Medela Freestyle Double Breast Pump Review

medela freestyle breast pumpAs I discussed in my previous article for the moms who are ready to give up breastfeeding, my breastfeeding experience had a rough start, and honestly it will probably always be a work-in-progress. However, we are still going strong with exclusively breastfeeding, and are continuing on our path towards the goal of breastfeeding past the one year mark. Luckily, prior to giving birth to our third baby Rosalie, I had teamed up with Medela Canada. If I hadn’t been given the Medela Freestyle breast pump to review, the pain I experienced most likely would have been too much to handle.

Looking back, I really wished that I had opened up the Medela Freestyle and got it ready prior to needing it, but since my daughter decided to come 12 days before I was due I wasn’t completely prepared.

So, if you have time while you are pregnant and you are pretty positive you are going to want to pump at least sometimes, I would highly recommend purchasing the Freestyle pump ahead of time and getting it all ready.

I would have preferred to not be in a sleepless haze and in a lot of pain while trying to read the instructions and put it all together for the first time. However, if you want to keep it all in the box just in case, here is are some helpful videos that Medela made:

Medela Freestyle Breast Pump Review

Using the Medela Freestyle off and on, in addition to using lanolin and an all-purpose nipple ointment, allowed my nipples to heal without a disruption to my milk supply. I have been given two sizes of nipple shields to try to help our current issues with my overactive letdown. We are still trying them out, but am grateful to be trying something out that may help. Nipple shields, while I believe should be used sparingly, can also help moms get through the initial breastfeeding discomfort and help with latching on, but it is important that mom and baby are followed by someone capable of supporting their breastfeeding goals. You can pick up a Medela nipple shield for $13.99 at the Medela boutique.

If you are also in the market for a breast pump, you can purchase this Medela Freestyle double breast pump on the Medela boutique for $495.00.

The Medela Freestyle included everything you would need to be able to pump and feed your baby. Here is a list of everything that is included in the box:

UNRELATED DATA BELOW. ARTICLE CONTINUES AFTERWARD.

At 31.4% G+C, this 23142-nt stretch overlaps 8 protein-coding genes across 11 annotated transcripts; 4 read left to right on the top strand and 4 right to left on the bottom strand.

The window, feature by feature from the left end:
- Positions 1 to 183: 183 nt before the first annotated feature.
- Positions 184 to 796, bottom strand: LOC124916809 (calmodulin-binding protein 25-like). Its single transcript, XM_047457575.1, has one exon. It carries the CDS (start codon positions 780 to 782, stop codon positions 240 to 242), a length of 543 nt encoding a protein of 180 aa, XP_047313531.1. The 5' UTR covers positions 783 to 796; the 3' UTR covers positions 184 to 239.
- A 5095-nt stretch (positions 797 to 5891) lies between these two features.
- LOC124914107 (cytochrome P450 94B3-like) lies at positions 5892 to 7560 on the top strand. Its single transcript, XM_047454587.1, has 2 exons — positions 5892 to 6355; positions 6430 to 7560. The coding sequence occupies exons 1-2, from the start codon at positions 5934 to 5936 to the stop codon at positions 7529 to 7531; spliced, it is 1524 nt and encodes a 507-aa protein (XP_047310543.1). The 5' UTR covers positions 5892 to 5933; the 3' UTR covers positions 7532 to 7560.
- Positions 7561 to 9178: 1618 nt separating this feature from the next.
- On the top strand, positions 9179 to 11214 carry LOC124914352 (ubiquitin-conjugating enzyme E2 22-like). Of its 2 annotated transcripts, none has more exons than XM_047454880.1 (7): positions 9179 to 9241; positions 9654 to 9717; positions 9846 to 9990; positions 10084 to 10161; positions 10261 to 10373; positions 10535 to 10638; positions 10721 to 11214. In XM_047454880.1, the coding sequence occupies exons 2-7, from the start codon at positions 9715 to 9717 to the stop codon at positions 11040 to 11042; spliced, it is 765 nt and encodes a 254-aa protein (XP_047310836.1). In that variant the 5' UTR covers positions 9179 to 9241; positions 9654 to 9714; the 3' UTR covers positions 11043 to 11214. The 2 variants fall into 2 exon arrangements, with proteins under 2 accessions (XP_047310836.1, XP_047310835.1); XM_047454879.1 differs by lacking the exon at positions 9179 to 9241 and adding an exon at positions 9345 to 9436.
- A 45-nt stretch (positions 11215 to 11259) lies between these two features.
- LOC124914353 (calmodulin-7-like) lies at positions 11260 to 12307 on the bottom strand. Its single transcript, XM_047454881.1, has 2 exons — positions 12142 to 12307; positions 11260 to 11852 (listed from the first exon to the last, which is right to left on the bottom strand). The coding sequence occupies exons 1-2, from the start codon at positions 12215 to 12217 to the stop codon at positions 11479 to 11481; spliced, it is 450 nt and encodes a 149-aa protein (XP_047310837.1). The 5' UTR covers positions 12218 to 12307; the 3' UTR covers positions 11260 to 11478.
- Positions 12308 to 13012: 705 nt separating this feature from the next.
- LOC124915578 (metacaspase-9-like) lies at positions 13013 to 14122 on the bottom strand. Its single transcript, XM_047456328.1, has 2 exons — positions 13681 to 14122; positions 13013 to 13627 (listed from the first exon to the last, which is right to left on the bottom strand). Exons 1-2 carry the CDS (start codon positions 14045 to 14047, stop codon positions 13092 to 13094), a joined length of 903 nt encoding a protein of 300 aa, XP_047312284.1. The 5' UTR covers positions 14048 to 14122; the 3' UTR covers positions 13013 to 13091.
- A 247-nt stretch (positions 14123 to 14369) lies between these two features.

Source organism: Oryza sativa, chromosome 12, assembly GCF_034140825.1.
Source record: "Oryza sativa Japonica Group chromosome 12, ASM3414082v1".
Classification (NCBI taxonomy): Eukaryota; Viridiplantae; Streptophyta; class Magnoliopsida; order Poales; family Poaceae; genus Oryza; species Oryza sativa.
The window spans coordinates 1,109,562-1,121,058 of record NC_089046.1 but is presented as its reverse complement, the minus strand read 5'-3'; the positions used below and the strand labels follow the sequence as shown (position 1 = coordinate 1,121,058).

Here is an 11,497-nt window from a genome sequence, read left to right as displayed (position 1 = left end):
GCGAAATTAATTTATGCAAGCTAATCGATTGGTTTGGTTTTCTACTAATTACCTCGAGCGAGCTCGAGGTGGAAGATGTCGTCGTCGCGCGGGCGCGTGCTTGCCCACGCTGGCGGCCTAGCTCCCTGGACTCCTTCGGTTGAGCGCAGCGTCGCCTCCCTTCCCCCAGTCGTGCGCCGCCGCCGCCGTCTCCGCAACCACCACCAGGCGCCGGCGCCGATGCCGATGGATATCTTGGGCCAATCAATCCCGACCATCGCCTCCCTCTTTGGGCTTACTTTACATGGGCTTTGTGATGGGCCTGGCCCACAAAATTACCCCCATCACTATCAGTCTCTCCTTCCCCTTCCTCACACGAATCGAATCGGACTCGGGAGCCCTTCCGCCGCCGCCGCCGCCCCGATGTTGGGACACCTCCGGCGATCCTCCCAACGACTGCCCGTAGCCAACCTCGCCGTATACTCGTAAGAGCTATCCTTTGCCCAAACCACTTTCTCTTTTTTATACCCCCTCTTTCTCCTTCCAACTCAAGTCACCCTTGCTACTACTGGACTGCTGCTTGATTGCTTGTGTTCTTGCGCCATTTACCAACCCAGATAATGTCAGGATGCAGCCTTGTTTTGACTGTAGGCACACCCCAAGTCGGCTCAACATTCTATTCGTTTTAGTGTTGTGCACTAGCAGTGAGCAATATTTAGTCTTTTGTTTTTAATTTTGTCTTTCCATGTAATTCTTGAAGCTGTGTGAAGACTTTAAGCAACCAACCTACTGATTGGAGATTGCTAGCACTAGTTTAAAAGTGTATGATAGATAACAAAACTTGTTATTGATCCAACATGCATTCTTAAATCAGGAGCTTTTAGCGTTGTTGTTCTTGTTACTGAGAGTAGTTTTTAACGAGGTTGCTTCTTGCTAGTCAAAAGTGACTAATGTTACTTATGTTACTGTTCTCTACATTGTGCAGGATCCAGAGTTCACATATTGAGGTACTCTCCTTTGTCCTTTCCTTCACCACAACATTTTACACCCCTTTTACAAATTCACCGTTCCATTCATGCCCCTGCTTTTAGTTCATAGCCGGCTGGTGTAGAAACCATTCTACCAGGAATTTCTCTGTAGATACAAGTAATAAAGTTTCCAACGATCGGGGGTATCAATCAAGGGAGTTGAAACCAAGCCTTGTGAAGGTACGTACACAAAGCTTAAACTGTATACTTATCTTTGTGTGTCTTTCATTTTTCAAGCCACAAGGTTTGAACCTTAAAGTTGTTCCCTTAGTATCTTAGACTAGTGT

• 1 x Calma nipple
  • 4 x 150ml bottles with lids (BPA-free)
  • 2 x PersonalFit Breast Shields size 24mm
  • 2 x PersonalFit Breast Shields size 27mm
  • 1 set of Freestyle Hands-free Connector Straps
  • 1 x cooler bag with ice pack
  • 1 x black tote bag
  • 1 x Medela breastfeeding accessories pack ($40 value) – this includes helpful things like lanolin cream, disposable breast pads, and a quick-clean micro-steam bag,

I also received an Easy Expression Bustier, which is a zip-up bustier that goes over your clothing and holds the pump flanges in the pumping position so that you can pump hands-free. This would be super helpful if you are going to be pumping at work, you are pumping full-time for whichever reason, or if you have a busy household like mine. They are available at the Medela Boutique online for $47.95.

Here are some of the things that I loved about the Medela Freestyle:

I LOVE how all of Medela’s products fit together seamlessly to make life easier. The bottles fit onto the pump, and the Calma nipple fits on to the bottles. Their expression bags can attach right to the pump flanges and then placed in your freezer. Even the cooler bag with ice pack has space for each of the four 150 mL bottles so you can transport your expressed milk easily.

I LOVE how lightweight it is. This double pump only weighs 370 g and is the size of the palm of my hand. It has a clip on the back that you can hook onto your shirt or pants.

I LOVE that I can pump both sides in 10 minutes.

I LOVE the two-phase expression technology – it begins with short, quick sucking rhythm for the first two minutes to stimulate let down, and then switches to a slower rhythm to allow more milk release. If your let down happens earlier than the two minute mark, you can switch to the slower rhythm sooner with a touch of a button.

I LOVE that there are nine options for the strength of suction.